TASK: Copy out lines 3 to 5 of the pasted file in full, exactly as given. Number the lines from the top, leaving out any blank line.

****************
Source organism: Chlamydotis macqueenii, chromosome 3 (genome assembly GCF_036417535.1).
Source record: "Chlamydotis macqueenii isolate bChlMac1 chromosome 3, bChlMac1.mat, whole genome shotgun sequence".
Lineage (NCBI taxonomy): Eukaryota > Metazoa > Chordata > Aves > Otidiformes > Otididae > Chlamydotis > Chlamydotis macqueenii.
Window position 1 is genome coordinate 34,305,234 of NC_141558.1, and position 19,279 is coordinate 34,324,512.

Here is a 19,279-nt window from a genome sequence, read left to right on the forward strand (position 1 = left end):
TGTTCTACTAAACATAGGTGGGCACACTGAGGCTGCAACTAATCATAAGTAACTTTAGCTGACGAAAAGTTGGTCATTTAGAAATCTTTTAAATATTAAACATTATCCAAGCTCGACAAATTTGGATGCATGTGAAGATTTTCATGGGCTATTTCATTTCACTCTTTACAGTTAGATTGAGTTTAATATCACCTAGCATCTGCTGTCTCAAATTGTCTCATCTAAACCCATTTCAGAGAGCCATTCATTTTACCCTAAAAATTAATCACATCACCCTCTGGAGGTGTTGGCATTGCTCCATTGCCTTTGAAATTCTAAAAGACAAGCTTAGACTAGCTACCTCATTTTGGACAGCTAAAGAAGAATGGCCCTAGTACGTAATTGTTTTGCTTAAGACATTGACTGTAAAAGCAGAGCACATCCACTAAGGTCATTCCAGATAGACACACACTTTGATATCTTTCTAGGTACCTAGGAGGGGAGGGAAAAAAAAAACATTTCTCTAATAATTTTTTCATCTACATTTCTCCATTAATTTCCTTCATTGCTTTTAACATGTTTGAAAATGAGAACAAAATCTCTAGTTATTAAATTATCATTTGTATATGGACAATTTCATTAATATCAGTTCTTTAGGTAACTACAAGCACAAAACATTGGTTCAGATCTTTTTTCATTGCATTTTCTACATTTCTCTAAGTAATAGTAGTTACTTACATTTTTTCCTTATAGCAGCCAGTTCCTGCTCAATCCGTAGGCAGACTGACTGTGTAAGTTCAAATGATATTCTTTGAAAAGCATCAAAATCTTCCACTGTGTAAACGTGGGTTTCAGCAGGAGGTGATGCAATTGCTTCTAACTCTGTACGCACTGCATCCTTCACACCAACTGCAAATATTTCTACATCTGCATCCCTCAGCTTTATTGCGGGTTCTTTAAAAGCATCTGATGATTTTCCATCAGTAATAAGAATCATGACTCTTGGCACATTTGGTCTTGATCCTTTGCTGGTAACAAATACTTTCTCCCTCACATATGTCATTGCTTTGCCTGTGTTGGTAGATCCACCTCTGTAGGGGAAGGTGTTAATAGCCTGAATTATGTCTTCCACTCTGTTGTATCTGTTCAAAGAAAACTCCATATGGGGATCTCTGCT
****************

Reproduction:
Lineage (NCBI taxonomy): Eukaryota > Metazoa > Chordata > Aves > Otidiformes > Otididae > Chlamydotis > Chlamydotis macqueenii.
Window position 1 is genome coordinate 34,305,234 of NC_141558.1, and position 19,279 is coordinate 34,324,512.

Here is a 19,279-nt window from a genome sequence, read left to right on the forward strand (position 1 = left end):